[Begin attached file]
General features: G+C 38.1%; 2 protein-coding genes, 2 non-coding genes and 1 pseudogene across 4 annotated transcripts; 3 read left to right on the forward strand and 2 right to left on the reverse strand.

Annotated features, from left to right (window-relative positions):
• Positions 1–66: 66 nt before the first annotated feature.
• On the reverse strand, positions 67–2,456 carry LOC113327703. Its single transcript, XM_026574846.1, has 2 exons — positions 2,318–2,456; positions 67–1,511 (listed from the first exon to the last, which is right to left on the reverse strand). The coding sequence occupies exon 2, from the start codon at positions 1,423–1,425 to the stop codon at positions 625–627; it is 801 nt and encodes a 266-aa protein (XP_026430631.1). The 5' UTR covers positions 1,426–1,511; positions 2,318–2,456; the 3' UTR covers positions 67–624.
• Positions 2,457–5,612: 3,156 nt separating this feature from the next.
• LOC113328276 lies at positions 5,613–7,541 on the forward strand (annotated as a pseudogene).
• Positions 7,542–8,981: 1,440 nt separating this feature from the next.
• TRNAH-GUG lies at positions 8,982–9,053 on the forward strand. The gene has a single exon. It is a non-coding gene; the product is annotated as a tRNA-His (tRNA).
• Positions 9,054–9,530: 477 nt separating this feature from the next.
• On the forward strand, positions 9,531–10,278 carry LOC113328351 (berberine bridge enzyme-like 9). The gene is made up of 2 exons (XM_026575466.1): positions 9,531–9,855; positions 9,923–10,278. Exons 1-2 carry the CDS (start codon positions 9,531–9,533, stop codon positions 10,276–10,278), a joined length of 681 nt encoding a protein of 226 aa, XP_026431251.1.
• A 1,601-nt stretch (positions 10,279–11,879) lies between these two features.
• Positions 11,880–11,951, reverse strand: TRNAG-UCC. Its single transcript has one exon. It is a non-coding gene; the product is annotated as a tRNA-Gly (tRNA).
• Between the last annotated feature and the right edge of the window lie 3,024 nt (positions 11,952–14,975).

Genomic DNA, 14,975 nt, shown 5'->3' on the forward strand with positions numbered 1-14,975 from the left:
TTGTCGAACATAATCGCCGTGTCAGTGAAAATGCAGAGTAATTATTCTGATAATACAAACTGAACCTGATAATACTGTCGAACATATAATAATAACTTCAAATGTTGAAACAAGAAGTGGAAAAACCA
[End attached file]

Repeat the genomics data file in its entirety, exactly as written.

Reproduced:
General features: G+C 38.1%; 2 protein-coding genes, 2 non-coding genes and 1 pseudogene across 4 annotated transcripts; 3 read left to right on the forward strand and 2 right to left on the reverse strand.

Annotated features, from left to right (window-relative positions):
• Positions 1–66: 66 nt before the first annotated feature.
• On the reverse strand, positions 67–2,456 carry LOC113327703. Its single transcript, XM_026574846.1, has 2 exons — positions 2,318–2,456; positions 67–1,511 (listed from the first exon to the last, which is right to left on the reverse strand). The coding sequence occupies exon 2, from the start codon at positions 1,423–1,425 to the stop codon at positions 625–627; it is 801 nt and encodes a 266-aa protein (XP_026430631.1). The 5' UTR covers positions 1,426–1,511; positions 2,318–2,456; the 3' UTR covers positions 67–624.
• Positions 2,457–5,612: 3,156 nt separating this feature from the next.
• LOC113328276 lies at positions 5,613–7,541 on the forward strand (annotated as a pseudogene).
• Positions 7,542–8,981: 1,440 nt separating this feature from the next.
• TRNAH-GUG lies at positions 8,982–9,053 on the forward strand. The gene has a single exon. It is a non-coding gene; the product is annotated as a tRNA-His (tRNA).
• Positions 9,054–9,530: 477 nt separating this feature from the next.
• On the forward strand, positions 9,531–10,278 carry LOC113328351 (berberine bridge enzyme-like 9). The gene is made up of 2 exons (XM_026575466.1): positions 9,531–9,855; positions 9,923–10,278. Exons 1-2 carry the CDS (start codon positions 9,531–9,533, stop codon positions 10,276–10,278), a joined length of 681 nt encoding a protein of 226 aa, XP_026431251.1.
• A 1,601-nt stretch (positions 10,279–11,879) lies between these two features.
• Positions 11,880–11,951, reverse strand: TRNAG-UCC. Its single transcript has one exon. It is a non-coding gene; the product is annotated as a tRNA-Gly (tRNA).
• Between the last annotated feature and the right edge of the window lie 3,024 nt (positions 11,952–14,975).

Genomic DNA, 14,975 nt, shown 5'->3' on the forward strand with positions numbered 1-14,975 from the left:
TTGTCGAACATAATCGCCGTGTCAGTGAAAATGCAGAGTAATTATTCTGATAATACAAACTGAACCTGATAATACTGTCGAACATATAATAATAACTTCAAATGTTGAAACAAGAAGTGGAAAAACCA